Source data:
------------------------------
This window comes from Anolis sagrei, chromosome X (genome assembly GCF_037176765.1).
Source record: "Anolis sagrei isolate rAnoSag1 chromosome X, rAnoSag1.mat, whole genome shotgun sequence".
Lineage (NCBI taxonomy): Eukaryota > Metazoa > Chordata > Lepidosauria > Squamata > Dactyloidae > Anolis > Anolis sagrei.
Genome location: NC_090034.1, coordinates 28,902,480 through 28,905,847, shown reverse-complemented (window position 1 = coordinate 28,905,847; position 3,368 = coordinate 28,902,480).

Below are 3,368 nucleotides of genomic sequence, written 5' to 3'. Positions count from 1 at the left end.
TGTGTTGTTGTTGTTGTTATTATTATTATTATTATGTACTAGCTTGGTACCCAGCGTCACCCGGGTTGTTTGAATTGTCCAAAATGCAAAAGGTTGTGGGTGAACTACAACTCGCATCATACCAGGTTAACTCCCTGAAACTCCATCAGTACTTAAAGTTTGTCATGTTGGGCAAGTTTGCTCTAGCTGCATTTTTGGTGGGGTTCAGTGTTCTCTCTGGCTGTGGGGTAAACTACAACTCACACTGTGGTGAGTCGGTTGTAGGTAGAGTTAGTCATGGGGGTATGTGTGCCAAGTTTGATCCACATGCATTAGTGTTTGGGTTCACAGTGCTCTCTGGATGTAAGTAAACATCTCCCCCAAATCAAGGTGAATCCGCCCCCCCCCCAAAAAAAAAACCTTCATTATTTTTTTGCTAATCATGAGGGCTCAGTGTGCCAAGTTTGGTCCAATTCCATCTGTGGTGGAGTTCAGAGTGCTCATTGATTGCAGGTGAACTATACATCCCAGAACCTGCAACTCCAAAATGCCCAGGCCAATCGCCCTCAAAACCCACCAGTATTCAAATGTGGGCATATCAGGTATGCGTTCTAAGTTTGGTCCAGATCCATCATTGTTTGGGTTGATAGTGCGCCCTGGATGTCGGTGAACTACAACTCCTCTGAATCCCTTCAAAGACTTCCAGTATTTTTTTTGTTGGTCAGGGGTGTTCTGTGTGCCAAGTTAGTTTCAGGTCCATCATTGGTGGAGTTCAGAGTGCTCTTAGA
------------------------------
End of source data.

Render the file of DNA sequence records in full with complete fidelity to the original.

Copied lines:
This window comes from Anolis sagrei, chromosome X (genome assembly GCF_037176765.1).
Source record: "Anolis sagrei isolate rAnoSag1 chromosome X, rAnoSag1.mat, whole genome shotgun sequence".
Lineage (NCBI taxonomy): Eukaryota > Metazoa > Chordata > Lepidosauria > Squamata > Dactyloidae > Anolis > Anolis sagrei.
Genome location: NC_090034.1, coordinates 28,902,480 through 28,905,847, shown reverse-complemented (window position 1 = coordinate 28,905,847; position 3,368 = coordinate 28,902,480).

Below are 3,368 nucleotides of genomic sequence, written 5' to 3'. Positions count from 1 at the left end.
TGTGTTGTTGTTGTTGTTATTATTATTATTATTATGTACTAGCTTGGTACCCAGCGTCACCCGGGTTGTTTGAATTGTCCAAAATGCAAAAGGTTGTGGGTGAACTACAACTCGCATCATACCAGGTTAACTCCCTGAAACTCCATCAGTACTTAAAGTTTGTCATGTTGGGCAAGTTTGCTCTAGCTGCATTTTTGGTGGGGTTCAGTGTTCTCTCTGGCTGTGGGGTAAACTACAACTCACACTGTGGTGAGTCGGTTGTAGGTAGAGTTAGTCATGGGGGTATGTGTGCCAAGTTTGATCCACATGCATTAGTGTTTGGGTTCACAGTGCTCTCTGGATGTAAGTAAACATCTCCCCCAAATCAAGGTGAATCCGCCCCCCCCCCAAAAAAAAAACCTTCATTATTTTTTTGCTAATCATGAGGGCTCAGTGTGCCAAGTTTGGTCCAATTCCATCTGTGGTGGAGTTCAGAGTGCTCATTGATTGCAGGTGAACTATACATCCCAGAACCTGCAACTCCAAAATGCCCAGGCCAATCGCCCTCAAAACCCACCAGTATTCAAATGTGGGCATATCAGGTATGCGTTCTAAGTTTGGTCCAGATCCATCATTGTTTGGGTTGATAGTGCGCCCTGGATGTCGGTGAACTACAACTCCTCTGAATCCCTTCAAAGACTTCCAGTATTTTTTTTGTTGGTCAGGGGTGTTCTGTGTGCCAAGTTAGTTTCAGGTCCATCATTGGTGGAGTTCAGAGTGCTCTTAGA